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Splitting coverbs from verb root

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In the main page about Hungarian verbal prefixes, we saw that little adverb-like helpers can attach themselves to the front of a verb stem to modify its meaning or its aspect. They do not alays attach to the front of the verb. In this lessson we will see when they split from the root and where they go.


A coverb's default position is attached to the front of the verb stem. This is the case in neutral sentences where nothing in particular needs to be emphasised. When we need to change the emphasis of a sentence, we rearrange the word order (we change the syntax), and the coverb, usually being the least important part of the sentence, gets kicked around. Let's look at some different scenarios.

Verb stem emphasis

When the verb's stem is emphasised, the coverb splits and follows the stem. While the writer is free to make this split for effect at his leisure, but it is not a choice when using the imperative. Then it is a rule: in the imperative, the coverb must split and follow the stem.

  • lép ki Ági a kertbe Ági steps out into the garden (e.g. she doesn't run)
  • szállok fel a répülőgépre I board the plane (e.g. I don't paint the plane)
  • vezetek vissza Londonba I'm driving back to London (e.g. I'm not walking)

Imperative and subjunctive

Although the imperative and subjunctive.aspx moods have identical conjugation, their use is different. Coverbs behave differently with this mood.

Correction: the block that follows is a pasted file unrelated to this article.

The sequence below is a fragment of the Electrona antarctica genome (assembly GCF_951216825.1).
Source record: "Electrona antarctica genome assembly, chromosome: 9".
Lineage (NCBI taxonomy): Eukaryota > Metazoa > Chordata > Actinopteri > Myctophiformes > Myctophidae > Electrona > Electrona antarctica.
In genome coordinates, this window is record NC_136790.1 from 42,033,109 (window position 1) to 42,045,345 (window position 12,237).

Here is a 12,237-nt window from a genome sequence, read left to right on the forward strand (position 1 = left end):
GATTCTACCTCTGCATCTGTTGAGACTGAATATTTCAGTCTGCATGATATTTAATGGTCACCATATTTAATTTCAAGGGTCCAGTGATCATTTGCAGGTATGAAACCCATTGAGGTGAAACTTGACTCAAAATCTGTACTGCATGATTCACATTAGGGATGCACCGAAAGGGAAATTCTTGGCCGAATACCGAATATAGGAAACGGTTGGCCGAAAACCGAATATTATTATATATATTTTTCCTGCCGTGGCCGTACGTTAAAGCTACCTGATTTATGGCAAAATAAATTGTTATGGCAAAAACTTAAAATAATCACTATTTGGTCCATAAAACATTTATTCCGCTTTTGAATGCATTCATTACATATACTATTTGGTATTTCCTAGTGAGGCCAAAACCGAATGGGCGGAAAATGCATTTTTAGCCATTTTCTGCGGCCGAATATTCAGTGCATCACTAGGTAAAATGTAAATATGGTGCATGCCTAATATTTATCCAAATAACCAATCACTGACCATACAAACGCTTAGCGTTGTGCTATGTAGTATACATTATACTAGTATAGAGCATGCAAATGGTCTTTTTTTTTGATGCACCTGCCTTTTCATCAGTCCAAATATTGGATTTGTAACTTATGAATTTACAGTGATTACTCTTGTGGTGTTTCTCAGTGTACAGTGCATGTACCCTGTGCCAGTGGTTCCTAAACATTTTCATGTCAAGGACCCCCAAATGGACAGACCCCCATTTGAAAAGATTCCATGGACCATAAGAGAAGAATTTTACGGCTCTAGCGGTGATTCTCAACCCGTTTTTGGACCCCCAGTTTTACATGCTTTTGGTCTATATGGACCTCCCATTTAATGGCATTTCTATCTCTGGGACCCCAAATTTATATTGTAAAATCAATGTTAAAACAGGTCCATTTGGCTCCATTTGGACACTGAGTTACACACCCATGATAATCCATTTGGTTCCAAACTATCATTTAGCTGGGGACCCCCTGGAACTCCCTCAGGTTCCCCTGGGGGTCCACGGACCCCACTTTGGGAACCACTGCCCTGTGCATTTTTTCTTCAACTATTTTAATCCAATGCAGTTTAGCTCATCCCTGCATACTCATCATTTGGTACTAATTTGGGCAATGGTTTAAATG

The imperative

Since the command usually gives emphasis to the verb, not its helper, the coverb splits and follows the verb. For example:

  • lépj ki a kertbe! step out into the garden!
  • szállj fel a répülőgépre board the plane!
  • menj vissza Londonba! go back to London!!

Exceptions to this: if the command is threataning or very demanding, the prefix stays attached at the front.

  • megvárj! Wait for me!
The subjunctive

The subjunctive as a subordinate clause usually gives the focus to the main clause. This allows the coverb to usually stay attached. For example:

  • miért kell, hogy elmenj? why should you go? why do you have to go?

Also see the "nem/ne" page for an example of what to do when using nehogy lest.

Emphasis not on the verb

Naturally, if the a word other than the verb needs to be emphasised, this comes at the start of the sentence (see the page on syntax). This means that the sentence's verb is no longer the most important part, and the coverb must get the boot to reflect this.

To stress any other word, the coverb splits and follows the verb and the word you wish to stress comes at the start of the phrase, before the verb.

  • Ági lép ki a kertbe Ági steps out into the garden (e.g. not someone else)
  • A répülőgépre szállok fel I board the plane (e.g. not the train)
  • Londonba vezetek vissza I'm driving back to London (e.g. not to Atlanta)
  • Én vezetek vissza Londonba I am driving back to London (e.g. not Ági)


When the sentence is negated, the 'nem' takes priority, and the coverb must bow to this by splitting and following. However we must still follow the general rules of stress, and ensure the stressed word is followed by the verb as usual.

  • nem lép ki a kertbe Ági Ági does not step out into the garden
  • nem Ági lép ki a kertbe it is not Ági who steps out into the garden (e.g. it is I)